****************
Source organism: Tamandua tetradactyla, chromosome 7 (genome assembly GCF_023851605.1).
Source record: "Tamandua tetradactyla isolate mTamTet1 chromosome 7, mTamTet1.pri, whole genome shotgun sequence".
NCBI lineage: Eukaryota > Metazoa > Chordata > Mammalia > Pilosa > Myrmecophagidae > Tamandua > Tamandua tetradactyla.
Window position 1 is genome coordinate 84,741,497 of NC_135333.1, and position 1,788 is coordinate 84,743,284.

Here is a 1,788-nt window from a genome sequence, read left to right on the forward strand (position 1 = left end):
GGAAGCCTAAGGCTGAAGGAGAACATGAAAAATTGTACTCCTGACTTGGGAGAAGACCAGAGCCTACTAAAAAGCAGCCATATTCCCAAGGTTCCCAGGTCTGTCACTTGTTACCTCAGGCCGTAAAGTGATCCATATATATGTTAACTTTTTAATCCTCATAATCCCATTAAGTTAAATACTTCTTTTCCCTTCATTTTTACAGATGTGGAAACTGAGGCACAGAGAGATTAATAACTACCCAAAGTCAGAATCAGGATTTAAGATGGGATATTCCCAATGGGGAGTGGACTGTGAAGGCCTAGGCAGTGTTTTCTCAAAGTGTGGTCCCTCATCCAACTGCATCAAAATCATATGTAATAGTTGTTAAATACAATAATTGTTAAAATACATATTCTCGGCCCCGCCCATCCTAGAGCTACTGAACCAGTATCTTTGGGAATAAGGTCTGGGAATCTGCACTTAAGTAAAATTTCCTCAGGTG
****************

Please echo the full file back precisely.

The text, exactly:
Source organism: Tamandua tetradactyla, chromosome 7 (genome assembly GCF_023851605.1).
Source record: "Tamandua tetradactyla isolate mTamTet1 chromosome 7, mTamTet1.pri, whole genome shotgun sequence".
NCBI lineage: Eukaryota > Metazoa > Chordata > Mammalia > Pilosa > Myrmecophagidae > Tamandua > Tamandua tetradactyla.
Window position 1 is genome coordinate 84,741,497 of NC_135333.1, and position 1,788 is coordinate 84,743,284.

Here is a 1,788-nt window from a genome sequence, read left to right on the forward strand (position 1 = left end):
GGAAGCCTAAGGCTGAAGGAGAACATGAAAAATTGTACTCCTGACTTGGGAGAAGACCAGAGCCTACTAAAAAGCAGCCATATTCCCAAGGTTCCCAGGTCTGTCACTTGTTACCTCAGGCCGTAAAGTGATCCATATATATGTTAACTTTTTAATCCTCATAATCCCATTAAGTTAAATACTTCTTTTCCCTTCATTTTTACAGATGTGGAAACTGAGGCACAGAGAGATTAATAACTACCCAAAGTCAGAATCAGGATTTAAGATGGGATATTCCCAATGGGGAGTGGACTGTGAAGGCCTAGGCAGTGTTTTCTCAAAGTGTGGTCCCTCATCCAACTGCATCAAAATCATATGTAATAGTTGTTAAATACAATAATTGTTAAAATACATATTCTCGGCCCCGCCCATCCTAGAGCTACTGAACCAGTATCTTTGGGAATAAGGTCTGGGAATCTGCACTTAAGTAAAATTTCCTCAGGTG